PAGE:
Add some Scandinavian cosiness to your classroom or setting using these suggestions!

hygge classroom

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If you haven’t heard of hygge yet (pronounced hoo-gah), then where have you been the last few years! This Scandinavian/Nordic ‘way of life’ has grown in popularity and seems to show no signs of dissipating. Indeed, it has been joined with other forms of wisdom like lagom from Sweden and ikigai from Japan.

This post will focus on the one that started it all-hygge! In it’s most basic translation (though there is no direct translation into English), hygge means a feeling of cosiness, belonging and mindfulness. Many people have started to introduce hygge into their personal lives and into their homes, but why stop there?

Classrooms, nurseries, educational settings, homeschool environments, even universities can all benefit from a spot of hygge! So read on to find out how you can hygge your classroom.

Why hygge?

Scandinavian and Nordic countries such as Denmark, Sweden and Finland, Iceland and Norway regularly top ‘quality of life’ and ‘best countries to live in’ studies. Perhaps it’s time we learnt something from our neighbours and embraced a philosophy that is based on quality of life rather than a relentless pursuit of materialism or perfectionism.

Best countries to raise children.

What exactly is hygge?

Hygge encompasses many aspects of life, from home decor to cooking to outdoor pursuits.

A key part of hygge is being part of the natural world around us-whatever the weather! Spending time outdoors, noting the change in seasons, bringing the outdoors indoors with the use of plant life, all play a part in hygge.

Food is also central to hygge. Fika, a Swedish tradition, involves gathering with colleges, friends or family and sharing coffee and cake. Good food, lovingly prepared and shared with people you care about, is highly valued.

A further aspect of hygge, and perhaps the one that has been most embraced in this country, is that of decor. Hygge is all about the cosy. Think candles, soft lighting, thick fluffy throws, cushions, pillows and giant mugs filled with your favourite hot drink!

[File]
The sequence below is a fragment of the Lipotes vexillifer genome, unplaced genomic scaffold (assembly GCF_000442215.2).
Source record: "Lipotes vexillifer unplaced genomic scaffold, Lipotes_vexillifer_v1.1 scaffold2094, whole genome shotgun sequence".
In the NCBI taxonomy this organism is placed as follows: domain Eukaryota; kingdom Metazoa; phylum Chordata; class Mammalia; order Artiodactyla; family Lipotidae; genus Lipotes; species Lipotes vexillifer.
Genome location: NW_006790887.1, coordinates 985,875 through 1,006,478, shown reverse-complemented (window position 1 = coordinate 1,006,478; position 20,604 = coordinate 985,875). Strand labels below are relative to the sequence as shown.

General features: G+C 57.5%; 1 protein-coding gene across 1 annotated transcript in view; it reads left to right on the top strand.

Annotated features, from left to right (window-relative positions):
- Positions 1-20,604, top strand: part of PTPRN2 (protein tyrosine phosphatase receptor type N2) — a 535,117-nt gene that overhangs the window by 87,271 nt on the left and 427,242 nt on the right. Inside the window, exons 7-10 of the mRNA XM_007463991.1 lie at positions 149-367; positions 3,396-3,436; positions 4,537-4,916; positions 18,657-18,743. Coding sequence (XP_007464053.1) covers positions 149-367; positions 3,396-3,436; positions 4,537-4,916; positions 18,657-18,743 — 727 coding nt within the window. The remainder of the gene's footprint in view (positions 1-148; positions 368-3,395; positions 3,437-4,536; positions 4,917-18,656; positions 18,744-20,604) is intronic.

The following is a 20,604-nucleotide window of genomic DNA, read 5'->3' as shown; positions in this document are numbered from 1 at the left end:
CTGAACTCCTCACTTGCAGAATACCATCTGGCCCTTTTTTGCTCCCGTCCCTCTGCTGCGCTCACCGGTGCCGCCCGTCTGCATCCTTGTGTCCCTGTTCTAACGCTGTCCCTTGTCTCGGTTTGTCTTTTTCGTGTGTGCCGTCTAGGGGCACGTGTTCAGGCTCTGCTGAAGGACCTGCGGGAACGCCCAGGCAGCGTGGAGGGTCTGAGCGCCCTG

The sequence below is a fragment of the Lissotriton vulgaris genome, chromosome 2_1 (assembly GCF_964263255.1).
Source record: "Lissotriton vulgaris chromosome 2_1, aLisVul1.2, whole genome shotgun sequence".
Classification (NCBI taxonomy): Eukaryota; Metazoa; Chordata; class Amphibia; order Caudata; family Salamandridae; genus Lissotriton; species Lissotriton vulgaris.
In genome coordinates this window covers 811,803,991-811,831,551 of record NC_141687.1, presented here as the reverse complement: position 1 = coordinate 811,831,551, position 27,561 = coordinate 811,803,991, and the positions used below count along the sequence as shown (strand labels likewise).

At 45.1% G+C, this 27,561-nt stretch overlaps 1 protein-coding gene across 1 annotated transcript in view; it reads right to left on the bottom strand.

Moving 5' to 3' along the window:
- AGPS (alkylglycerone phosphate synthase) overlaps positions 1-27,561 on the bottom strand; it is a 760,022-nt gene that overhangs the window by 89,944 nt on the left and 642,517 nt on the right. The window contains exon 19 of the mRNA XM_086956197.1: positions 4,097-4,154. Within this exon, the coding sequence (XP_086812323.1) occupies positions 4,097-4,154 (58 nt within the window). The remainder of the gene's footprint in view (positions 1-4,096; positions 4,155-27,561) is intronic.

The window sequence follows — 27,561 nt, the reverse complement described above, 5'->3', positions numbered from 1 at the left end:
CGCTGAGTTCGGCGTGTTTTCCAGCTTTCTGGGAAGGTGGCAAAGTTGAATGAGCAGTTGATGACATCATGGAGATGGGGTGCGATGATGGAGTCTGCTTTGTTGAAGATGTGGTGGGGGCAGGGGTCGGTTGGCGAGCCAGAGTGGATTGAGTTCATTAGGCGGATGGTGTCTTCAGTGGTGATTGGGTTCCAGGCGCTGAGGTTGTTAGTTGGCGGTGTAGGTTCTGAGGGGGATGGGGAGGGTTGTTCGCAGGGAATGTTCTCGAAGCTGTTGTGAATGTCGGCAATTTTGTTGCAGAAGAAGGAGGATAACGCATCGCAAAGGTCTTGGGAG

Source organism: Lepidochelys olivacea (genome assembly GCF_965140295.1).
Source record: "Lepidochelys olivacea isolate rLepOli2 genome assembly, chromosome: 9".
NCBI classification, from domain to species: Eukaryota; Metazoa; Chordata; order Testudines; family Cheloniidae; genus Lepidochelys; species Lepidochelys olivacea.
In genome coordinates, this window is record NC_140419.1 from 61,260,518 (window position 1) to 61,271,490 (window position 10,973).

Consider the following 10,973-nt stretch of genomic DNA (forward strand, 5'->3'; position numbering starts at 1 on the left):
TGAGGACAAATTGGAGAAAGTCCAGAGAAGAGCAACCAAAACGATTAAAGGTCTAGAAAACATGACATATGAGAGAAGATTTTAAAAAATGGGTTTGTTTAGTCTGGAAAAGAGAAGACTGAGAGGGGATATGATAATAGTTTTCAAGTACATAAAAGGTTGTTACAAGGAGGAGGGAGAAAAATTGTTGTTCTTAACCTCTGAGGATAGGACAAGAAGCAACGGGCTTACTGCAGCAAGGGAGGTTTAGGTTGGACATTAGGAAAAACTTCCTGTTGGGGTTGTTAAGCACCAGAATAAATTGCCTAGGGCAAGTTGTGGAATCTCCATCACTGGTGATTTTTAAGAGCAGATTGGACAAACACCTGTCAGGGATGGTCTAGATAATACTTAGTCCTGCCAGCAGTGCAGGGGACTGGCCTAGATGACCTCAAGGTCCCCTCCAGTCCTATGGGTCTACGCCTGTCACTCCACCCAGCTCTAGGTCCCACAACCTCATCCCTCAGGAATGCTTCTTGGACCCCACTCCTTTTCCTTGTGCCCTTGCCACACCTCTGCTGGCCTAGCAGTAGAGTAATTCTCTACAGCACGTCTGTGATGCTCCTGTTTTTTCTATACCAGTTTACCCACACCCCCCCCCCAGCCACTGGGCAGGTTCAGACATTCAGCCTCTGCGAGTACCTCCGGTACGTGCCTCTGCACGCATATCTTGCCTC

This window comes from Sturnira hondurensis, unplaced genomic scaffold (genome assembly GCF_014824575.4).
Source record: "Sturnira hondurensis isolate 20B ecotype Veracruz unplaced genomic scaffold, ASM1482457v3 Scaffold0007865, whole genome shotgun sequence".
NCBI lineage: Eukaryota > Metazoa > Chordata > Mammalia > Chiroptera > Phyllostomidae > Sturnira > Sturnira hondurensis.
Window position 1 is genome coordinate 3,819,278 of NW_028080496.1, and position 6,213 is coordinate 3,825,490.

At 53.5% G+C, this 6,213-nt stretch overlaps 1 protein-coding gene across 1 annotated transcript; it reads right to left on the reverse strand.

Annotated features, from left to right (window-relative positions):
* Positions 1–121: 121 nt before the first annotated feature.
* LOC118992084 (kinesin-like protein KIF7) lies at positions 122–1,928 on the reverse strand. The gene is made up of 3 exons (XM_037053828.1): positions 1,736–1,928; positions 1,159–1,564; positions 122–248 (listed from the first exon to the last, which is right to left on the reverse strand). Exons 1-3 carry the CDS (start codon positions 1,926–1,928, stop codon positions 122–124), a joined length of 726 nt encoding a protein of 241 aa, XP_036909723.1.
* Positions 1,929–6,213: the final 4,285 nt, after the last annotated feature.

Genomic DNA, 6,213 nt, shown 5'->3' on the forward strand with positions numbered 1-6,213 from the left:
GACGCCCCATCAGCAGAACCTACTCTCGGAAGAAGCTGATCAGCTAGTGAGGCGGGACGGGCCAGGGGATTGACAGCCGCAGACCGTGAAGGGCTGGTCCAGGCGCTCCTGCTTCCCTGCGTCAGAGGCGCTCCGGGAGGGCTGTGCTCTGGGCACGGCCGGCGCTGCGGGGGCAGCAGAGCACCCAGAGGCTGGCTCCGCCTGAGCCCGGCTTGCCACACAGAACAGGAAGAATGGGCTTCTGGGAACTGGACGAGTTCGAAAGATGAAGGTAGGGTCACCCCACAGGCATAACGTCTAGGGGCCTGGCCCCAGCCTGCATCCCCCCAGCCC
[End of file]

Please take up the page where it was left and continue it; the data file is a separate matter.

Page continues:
Self-sufficiency also falls under hygge. In the Scandinavian and Nordic countries, an emphasis is placed on being able to do things yourself, using your hands to make, find, create etc.

Why hygge your classroom?

Life today is becoming more and hectic-and schools are not immune to this! What with testing, targets, Ofsted and the National Curriculum, it is easy for schools to feel like ‘grade factories’. Despite teachers’ best efforts, it can sometimes be hard to find the time to slow down and work on developing other skills with students, such as listening, understanding emotions, mindfulness etc. Hygge can help to create space and time for such activities.

There has also been an increase in the number of students experiencing stress and anxiety when at school. Some schools have sought to address this by introducing sessions such as yoga and meditation for their students. Hygge is a good supplement for such initiatives owing to it’s focus on being present in the here and now and taking joy in the small things in life.

Hygge also goes well with another Scandinavian/Nordic import-Forest School! The emphasis on being outdoors, understanding nature, using your hands to look after yourself, all feature in both hygge and Forest School.

How to hygge your classroom

So now that you have decided to introduce some hygge to your classroom or educational setting-how exactly can you go about it?